June 20, 2011 By Larry Karisny
The Smart Grid Virtual Summit starting at the end of this month is expected to be an eye opener with top industry players sharing their expertise. Sessions include: The Business of the Smart Grid, Plug-In Electric Vehicles, Strategies for Architecting the Smart Grid, Network Monitoring and Demand Response, Communication Networks for the Smart Grid, Bringing HAN / CEM Into the Smart-Grid Equation and Smart-Grid Security. I will be participating in the last Stream 7 panel which will focus on smart-grid security. With recent news on cyber security breaches it is expected to be quite a discussion. Following is an outline of the people and the subjects covered in this two day online conference.
Where is the Money?
The conference will start with the bang for the buck for both the utility business supplier and the utility consumer. Eric Nelson, managing principal, Synaptitude Consulting will begin by discuss how protecting revenue in the old manner -- merely reporting on credit and collections, energy fraud and energy theft -- is no longer adequate. Utility organizations lose 2 percent to 5 percent of their revenue from preventable operational losses. Matt Dinsmore, director of Smart Grid and Clean Tech Practice, Altman Vilandrie & Co., takes on the key subject of how the right pricing model will be critical in the successful outcome of the demand response market. And what about the customer? A session lead by Ogi Kavazovic, vice president of strategy and marketing, OPOWER will help educate smart-grid leaders on how to design smart-meter programs which achieve consumer embrace. The smart grid has been given a bad rap for being advantageous to the power companies and maybe not so much the consumer. This session will focus on the win/win for both by reviewing lessons learned and success stories from previous smart-meter deployments.
I’ll Have 1.5 Kilowatts of Regular
With approximately 1 million PEVs forecast in the U.S. by 2015, PEV smart charging and vehicle-to-grid (V2G) have been described by experts as the 'killer apps' of the smart grid. So how and where are we going to going to charge up? Greg Haddow, clean transportation manager, San Diego Gas & Electric Co., will be presenting a real-world case study from San Diego Gas & Electric Co. on the realities of the electric car and the charging infrastructure that will support it. Ignacio Contreras, manager, Machine-to-Machine Communications, Qualcomm will discuss how cellular networks and other communication technologies enable smart-grid applications, particularly smart charging of plug-in electric vehicles (PEVs) and their integration with renewable energy sources. Dr. Lothar Stoll, Smart-Grid Solutions, Nokia Siemens Networks and Jussi Palola, head of corporate R&D, Helsingin Energia / Helsinki Energy will be teaming up to discuss the benefits of e-mobility. E-mobility is fast becoming real, and a multitude of market players expect benefits.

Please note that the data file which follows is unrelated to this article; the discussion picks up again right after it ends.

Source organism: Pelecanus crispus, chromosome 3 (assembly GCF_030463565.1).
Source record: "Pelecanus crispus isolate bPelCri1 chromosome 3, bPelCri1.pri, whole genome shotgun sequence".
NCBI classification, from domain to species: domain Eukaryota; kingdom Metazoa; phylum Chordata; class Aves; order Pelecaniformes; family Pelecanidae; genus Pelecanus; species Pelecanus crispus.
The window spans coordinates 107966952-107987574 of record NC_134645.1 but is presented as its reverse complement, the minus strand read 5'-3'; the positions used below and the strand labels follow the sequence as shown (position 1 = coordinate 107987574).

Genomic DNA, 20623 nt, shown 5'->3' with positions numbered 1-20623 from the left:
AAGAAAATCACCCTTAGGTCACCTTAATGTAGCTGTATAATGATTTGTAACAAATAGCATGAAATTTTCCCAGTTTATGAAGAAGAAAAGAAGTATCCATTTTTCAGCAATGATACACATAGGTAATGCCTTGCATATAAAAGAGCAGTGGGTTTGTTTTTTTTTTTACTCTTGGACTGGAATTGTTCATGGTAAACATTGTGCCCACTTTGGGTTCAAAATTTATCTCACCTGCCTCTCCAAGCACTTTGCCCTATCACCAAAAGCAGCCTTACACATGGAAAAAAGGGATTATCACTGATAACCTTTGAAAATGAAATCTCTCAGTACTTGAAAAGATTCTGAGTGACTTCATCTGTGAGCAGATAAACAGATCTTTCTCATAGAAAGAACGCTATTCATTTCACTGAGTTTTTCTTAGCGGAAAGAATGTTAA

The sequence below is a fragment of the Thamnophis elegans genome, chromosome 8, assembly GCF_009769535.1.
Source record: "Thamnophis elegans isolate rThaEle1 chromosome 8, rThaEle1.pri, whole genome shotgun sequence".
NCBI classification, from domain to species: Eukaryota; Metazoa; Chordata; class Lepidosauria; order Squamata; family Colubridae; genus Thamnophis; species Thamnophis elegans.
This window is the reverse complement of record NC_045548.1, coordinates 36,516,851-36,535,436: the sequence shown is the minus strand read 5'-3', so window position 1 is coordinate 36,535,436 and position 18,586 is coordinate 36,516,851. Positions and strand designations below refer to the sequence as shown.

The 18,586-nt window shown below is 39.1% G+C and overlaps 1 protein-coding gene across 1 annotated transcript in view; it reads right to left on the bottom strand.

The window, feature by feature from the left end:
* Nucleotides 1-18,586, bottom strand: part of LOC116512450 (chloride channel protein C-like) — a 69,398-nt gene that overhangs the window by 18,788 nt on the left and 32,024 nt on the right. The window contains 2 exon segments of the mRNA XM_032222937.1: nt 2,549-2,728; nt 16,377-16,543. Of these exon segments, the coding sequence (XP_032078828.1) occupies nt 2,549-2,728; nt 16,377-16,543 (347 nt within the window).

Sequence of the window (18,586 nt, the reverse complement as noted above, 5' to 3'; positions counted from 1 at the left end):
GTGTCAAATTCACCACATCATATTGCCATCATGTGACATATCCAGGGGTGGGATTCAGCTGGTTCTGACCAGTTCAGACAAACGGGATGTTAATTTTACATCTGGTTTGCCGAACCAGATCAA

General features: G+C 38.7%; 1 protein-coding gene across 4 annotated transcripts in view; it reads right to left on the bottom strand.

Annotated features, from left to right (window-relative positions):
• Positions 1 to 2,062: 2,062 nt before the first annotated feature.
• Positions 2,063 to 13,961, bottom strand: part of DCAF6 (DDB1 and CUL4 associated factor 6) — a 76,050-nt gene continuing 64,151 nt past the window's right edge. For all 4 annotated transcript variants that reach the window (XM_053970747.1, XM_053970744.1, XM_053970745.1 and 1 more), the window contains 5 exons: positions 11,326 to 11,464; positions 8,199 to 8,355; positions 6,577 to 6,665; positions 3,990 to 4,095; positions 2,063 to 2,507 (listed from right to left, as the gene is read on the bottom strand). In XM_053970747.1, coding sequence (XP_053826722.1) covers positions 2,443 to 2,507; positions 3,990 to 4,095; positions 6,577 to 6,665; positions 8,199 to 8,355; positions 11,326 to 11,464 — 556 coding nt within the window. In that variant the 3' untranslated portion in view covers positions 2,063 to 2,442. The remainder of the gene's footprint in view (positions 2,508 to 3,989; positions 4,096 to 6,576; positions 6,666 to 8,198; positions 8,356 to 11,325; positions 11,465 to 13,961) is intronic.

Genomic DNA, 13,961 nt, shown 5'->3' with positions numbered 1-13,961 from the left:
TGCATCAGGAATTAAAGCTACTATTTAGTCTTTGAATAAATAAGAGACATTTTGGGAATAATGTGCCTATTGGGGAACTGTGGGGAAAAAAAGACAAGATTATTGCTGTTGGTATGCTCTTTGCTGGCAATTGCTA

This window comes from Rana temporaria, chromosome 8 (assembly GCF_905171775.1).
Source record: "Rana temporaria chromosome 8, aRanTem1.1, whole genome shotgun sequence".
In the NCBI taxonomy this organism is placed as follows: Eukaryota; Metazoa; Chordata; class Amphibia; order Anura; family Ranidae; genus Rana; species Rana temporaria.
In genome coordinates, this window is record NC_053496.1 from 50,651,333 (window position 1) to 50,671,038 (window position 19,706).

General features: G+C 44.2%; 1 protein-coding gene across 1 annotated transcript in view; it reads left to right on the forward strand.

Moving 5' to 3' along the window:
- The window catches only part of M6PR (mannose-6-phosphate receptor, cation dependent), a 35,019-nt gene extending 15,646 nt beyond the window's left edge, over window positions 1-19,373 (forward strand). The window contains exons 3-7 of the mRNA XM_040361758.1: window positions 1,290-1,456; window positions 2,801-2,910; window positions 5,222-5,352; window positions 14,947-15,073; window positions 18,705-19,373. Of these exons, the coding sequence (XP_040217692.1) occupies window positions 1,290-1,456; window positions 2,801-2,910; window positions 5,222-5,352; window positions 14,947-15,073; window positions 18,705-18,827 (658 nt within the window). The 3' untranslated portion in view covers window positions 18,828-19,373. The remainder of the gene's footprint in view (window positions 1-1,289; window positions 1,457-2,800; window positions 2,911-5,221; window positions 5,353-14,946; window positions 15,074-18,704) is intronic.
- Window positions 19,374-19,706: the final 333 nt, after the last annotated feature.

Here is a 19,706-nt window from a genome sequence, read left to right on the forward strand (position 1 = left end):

What the Smart Grid Could do if it Had Eyes
We are just beginning to scratch the surface in sensing and monitoring applications that will be offered by the smart grid. These applications will include leveraging real-time monitoring, control and health management systems to improve grid reliability and efficiency; using digital data from sensors and substation Intelligent electronic devices to continuously monitor system performance; using real-time information so that utility control-center operators will be able to address outages, power quality issues and other anomalies to reduce the frequency and duration of outages; and installing GPS clocks in substations for synchrophasor data to accurately time-align all collected data. Dan Brancaccio, senior technical architect, BRIDGE Energy Group; and technical architect, WECC WISP will cover these upcoming applications while Nic Stover, regional sales director, Northwest, EnerNOC, will look into the significant energy usage in agricultural settings and how this electricity can be better managed to support the needs of the grid.
What is a Smart-Grid Network?